"Rather than enter the thicket of 'prospective application,' it is easier to consider that Keller v. O'Brien recognized an affirmative defense of change of position on the part of the former wife. The majority opinion emphasized the 'devastating financial impact' on the defendant of a restitutionary liability that it characterized as 'wholly unexpected' and virtually unforeseeable, notwithstanding the pendency of the appeal on the issue of the former husband's liability."
[Note 15] See Restatement (Third) § 18 comment a ("Where the issue in restitution is still between the original parties to the underlying proceedings, the remedy for a successful restitution claim is relatively straightforward. In some circumstances, however, the remedy in restitution will turn on the availability of relief against third parties").
[Note 16] Illustration 20 under this comment states:
"A obtains a valid judgment against B for $3,000. B pays the amount of the judgment to C, A's attorney. At A's direction C expends $1,000 to satisfy A's creditors and retains $2,000 as compensation for his services in this suit and in previous ones. Upon reversal of the judgment, B is not entitled to restitution from C."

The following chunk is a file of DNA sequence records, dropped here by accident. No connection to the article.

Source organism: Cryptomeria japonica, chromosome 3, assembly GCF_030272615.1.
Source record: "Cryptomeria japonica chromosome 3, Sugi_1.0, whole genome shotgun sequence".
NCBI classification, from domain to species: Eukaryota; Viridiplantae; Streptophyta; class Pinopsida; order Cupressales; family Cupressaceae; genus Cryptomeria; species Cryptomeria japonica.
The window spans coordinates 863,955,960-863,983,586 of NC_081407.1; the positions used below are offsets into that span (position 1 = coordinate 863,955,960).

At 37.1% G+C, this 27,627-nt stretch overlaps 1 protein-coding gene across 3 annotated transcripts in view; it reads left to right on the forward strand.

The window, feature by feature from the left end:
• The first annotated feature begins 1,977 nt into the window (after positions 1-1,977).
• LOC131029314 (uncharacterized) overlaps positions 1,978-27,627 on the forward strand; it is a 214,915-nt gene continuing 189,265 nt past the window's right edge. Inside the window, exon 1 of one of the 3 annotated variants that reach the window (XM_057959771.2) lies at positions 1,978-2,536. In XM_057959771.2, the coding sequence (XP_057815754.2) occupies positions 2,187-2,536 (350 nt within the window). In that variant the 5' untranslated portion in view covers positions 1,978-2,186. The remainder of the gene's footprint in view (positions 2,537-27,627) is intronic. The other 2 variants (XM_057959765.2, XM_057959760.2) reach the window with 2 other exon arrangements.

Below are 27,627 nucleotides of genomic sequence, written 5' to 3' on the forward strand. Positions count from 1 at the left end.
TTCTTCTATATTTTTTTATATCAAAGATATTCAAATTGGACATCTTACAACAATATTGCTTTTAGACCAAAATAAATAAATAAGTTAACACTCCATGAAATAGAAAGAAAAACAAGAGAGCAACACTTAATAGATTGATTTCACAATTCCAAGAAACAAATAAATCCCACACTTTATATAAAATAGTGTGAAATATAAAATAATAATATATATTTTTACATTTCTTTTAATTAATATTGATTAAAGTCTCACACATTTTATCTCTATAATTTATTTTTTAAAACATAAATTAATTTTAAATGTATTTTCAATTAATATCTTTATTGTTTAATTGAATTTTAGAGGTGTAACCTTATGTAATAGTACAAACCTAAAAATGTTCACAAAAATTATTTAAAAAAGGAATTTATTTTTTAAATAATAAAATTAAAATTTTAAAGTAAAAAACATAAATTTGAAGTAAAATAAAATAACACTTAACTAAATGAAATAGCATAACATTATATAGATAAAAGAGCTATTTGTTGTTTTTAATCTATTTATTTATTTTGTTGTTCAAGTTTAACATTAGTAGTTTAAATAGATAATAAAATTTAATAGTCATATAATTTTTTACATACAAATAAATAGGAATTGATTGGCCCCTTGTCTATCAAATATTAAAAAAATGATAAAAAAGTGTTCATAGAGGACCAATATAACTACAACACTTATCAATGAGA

[Note 17] The relevant illustrations to comment k are:
"27. A obtains a judgment against B for $2,000. B pays the $2,000 to A who pays it to C, for whom A is trustee with respect to the subject matter of the action. Upon reversal of the judgment, B is entitled to restitution from C."
"28. A, an administrator, obtains a judgment against B for $3,000. B pays A the amount of the judgment which A distributes among the next of kin of the deceased. The judgment is reversed. B is entitled to restitution of the amount received by each of the next of kin."
See also illustration 25 to comment j: